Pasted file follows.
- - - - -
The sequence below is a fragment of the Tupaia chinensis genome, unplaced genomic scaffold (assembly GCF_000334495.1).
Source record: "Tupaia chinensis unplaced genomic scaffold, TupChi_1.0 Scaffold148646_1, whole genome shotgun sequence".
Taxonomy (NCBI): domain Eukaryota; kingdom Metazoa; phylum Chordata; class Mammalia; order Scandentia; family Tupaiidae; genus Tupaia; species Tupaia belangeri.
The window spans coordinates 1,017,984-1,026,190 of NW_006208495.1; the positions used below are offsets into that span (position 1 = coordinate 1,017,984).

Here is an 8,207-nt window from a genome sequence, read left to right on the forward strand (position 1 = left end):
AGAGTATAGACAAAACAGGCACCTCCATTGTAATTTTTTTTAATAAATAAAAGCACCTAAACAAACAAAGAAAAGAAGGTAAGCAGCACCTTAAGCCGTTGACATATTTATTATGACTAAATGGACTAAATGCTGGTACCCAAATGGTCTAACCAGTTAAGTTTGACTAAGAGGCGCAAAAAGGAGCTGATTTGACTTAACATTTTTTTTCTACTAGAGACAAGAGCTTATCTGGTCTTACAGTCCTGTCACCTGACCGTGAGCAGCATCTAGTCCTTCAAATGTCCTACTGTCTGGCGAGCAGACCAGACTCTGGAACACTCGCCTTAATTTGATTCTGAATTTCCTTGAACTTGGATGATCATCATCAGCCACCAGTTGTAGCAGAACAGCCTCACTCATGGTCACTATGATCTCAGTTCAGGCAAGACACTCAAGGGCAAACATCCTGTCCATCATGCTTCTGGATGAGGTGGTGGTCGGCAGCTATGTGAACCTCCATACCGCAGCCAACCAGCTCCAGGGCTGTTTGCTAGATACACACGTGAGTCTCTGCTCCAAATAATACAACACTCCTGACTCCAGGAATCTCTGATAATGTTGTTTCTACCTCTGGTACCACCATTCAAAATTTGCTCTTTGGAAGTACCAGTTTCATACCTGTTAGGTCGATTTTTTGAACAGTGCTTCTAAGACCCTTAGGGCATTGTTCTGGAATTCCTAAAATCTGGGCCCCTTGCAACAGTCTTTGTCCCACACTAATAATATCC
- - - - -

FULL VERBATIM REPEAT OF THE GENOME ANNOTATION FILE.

The sequence below is a fragment of the Tupaia chinensis genome, unplaced genomic scaffold (assembly GCF_000334495.1).
Source record: "Tupaia chinensis unplaced genomic scaffold, TupChi_1.0 Scaffold148646_1, whole genome shotgun sequence".
Taxonomy (NCBI): domain Eukaryota; kingdom Metazoa; phylum Chordata; class Mammalia; order Scandentia; family Tupaiidae; genus Tupaia; species Tupaia belangeri.
The window spans coordinates 1,017,984-1,026,190 of NW_006208495.1; the positions used below are offsets into that span (position 1 = coordinate 1,017,984).

Here is an 8,207-nt window from a genome sequence, read left to right on the forward strand (position 1 = left end):
AGAGTATAGACAAAACAGGCACCTCCATTGTAATTTTTTTTAATAAATAAAAGCACCTAAACAAACAAAGAAAAGAAGGTAAGCAGCACCTTAAGCCGTTGACATATTTATTATGACTAAATGGACTAAATGCTGGTACCCAAATGGTCTAACCAGTTAAGTTTGACTAAGAGGCGCAAAAAGGAGCTGATTTGACTTAACATTTTTTTTCTACTAGAGACAAGAGCTTATCTGGTCTTACAGTCCTGTCACCTGACCGTGAGCAGCATCTAGTCCTTCAAATGTCCTACTGTCTGGCGAGCAGACCAGACTCTGGAACACTCGCCTTAATTTGATTCTGAATTTCCTTGAACTTGGATGATCATCATCAGCCACCAGTTGTAGCAGAACAGCCTCACTCATGGTCACTATGATCTCAGTTCAGGCAAGACACTCAAGGGCAAACATCCTGTCCATCATGCTTCTGGATGAGGTGGTGGTCGGCAGCTATGTGAACCTCCATACCGCAGCCAACCAGCTCCAGGGCTGTTTGCTAGATACACACGTGAGTCTCTGCTCCAAATAATACAACACTCCTGACTCCAGGAATCTCTGATAATGTTGTTTCTACCTCTGGTACCACCATTCAAAATTTGCTCTTTGGAAGTACCAGTTTCATACCTGTTAGGTCGATTTTTTGAACAGTGCTTCTAAGACCCTTAGGGCATTGTTCTGGAATTCCTAAAATCTGGGCCCCTTGCAACAGTCTTTGTCCCACACTAATAATATCC